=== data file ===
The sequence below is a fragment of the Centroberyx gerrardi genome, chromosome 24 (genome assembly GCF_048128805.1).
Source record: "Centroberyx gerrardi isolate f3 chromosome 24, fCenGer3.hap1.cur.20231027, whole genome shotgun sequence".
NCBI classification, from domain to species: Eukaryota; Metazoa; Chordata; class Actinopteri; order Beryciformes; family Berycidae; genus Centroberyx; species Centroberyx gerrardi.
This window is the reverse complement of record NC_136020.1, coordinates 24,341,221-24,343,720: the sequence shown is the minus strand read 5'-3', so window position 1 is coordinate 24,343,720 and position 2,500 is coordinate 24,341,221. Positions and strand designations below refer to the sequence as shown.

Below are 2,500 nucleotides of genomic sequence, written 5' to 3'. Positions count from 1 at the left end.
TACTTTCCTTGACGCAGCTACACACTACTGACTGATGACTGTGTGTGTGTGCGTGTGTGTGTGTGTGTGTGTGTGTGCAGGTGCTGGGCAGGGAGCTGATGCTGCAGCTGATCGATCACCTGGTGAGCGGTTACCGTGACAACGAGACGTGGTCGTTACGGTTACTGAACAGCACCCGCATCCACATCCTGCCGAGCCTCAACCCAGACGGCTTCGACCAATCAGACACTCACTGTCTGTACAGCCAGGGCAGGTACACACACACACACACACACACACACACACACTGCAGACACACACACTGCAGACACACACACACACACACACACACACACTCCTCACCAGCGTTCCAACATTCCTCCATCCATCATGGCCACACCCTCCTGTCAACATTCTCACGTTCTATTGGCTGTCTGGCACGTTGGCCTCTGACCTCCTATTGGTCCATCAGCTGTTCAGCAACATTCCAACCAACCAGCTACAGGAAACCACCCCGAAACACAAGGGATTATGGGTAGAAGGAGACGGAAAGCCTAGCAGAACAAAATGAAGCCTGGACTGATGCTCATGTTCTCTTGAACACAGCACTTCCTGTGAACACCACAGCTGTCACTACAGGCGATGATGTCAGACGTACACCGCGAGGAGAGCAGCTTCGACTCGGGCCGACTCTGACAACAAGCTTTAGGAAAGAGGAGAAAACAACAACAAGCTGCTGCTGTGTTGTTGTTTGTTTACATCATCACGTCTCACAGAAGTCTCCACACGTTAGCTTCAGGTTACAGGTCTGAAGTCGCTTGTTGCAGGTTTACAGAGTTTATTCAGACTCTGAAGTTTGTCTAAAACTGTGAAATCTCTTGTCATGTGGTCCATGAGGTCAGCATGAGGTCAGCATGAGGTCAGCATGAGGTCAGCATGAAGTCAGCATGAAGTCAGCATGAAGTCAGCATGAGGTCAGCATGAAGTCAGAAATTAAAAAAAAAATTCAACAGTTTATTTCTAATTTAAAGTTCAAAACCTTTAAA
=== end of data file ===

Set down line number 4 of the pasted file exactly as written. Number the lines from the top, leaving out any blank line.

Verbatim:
This window is the reverse complement of record NC_136020.1, coordinates 24,341,221-24,343,720: the sequence shown is the minus strand read 5'-3', so window position 1 is coordinate 24,343,720 and position 2,500 is coordinate 24,341,221. Positions and strand designations below refer to the sequence as shown.